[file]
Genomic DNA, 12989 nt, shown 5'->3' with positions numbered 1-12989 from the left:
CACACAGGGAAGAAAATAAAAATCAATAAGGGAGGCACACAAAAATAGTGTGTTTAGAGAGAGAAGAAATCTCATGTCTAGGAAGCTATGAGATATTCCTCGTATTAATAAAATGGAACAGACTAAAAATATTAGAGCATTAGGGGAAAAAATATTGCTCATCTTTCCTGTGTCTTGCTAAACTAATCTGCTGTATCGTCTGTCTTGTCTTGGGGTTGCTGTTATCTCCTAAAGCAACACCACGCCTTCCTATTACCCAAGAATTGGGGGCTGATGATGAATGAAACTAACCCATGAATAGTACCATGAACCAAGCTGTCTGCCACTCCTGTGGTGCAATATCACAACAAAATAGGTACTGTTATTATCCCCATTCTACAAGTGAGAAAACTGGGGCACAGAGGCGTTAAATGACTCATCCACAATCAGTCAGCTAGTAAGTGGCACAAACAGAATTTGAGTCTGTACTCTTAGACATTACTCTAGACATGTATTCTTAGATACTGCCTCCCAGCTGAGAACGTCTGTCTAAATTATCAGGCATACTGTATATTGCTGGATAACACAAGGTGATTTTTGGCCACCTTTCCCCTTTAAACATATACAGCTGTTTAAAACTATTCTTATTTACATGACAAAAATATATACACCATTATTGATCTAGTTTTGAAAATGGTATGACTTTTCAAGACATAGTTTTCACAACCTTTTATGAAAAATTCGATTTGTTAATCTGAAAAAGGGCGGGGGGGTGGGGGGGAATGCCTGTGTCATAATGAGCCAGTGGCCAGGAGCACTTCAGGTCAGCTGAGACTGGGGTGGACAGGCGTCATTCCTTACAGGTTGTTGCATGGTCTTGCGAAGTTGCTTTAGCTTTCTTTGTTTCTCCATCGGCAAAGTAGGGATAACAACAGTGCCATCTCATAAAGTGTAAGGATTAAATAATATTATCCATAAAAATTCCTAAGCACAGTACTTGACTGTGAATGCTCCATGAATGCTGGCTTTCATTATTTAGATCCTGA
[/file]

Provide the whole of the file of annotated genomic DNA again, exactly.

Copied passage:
Genomic DNA, 12989 nt, shown 5'->3' with positions numbered 1-12989 from the left:
CACACAGGGAAGAAAATAAAAATCAATAAGGGAGGCACACAAAAATAGTGTGTTTAGAGAGAGAAGAAATCTCATGTCTAGGAAGCTATGAGATATTCCTCGTATTAATAAAATGGAACAGACTAAAAATATTAGAGCATTAGGGGAAAAAATATTGCTCATCTTTCCTGTGTCTTGCTAAACTAATCTGCTGTATCGTCTGTCTTGTCTTGGGGTTGCTGTTATCTCCTAAAGCAACACCACGCCTTCCTATTACCCAAGAATTGGGGGCTGATGATGAATGAAACTAACCCATGAATAGTACCATGAACCAAGCTGTCTGCCACTCCTGTGGTGCAATATCACAACAAAATAGGTACTGTTATTATCCCCATTCTACAAGTGAGAAAACTGGGGCACAGAGGCGTTAAATGACTCATCCACAATCAGTCAGCTAGTAAGTGGCACAAACAGAATTTGAGTCTGTACTCTTAGACATTACTCTAGACATGTATTCTTAGATACTGCCTCCCAGCTGAGAACGTCTGTCTAAATTATCAGGCATACTGTATATTGCTGGATAACACAAGGTGATTTTTGGCCACCTTTCCCCTTTAAACATATACAGCTGTTTAAAACTATTCTTATTTACATGACAAAAATATATACACCATTATTGATCTAGTTTTGAAAATGGTATGACTTTTCAAGACATAGTTTTCACAACCTTTTATGAAAAATTCGATTTGTTAATCTGAAAAAGGGCGGGGGGGTGGGGGGGAATGCCTGTGTCATAATGAGCCAGTGGCCAGGAGCACTTCAGGTCAGCTGAGACTGGGGTGGACAGGCGTCATTCCTTACAGGTTGTTGCATGGTCTTGCGAAGTTGCTTTAGCTTTCTTTGTTTCTCCATCGGCAAAGTAGGGATAACAACAGTGCCATCTCATAAAGTGTAAGGATTAAATAATATTATCCATAAAAATTCCTAAGCACAGTACTTGACTGTGAATGCTCCATGAATGCTGGCTTTCATTATTTAGATCCTGA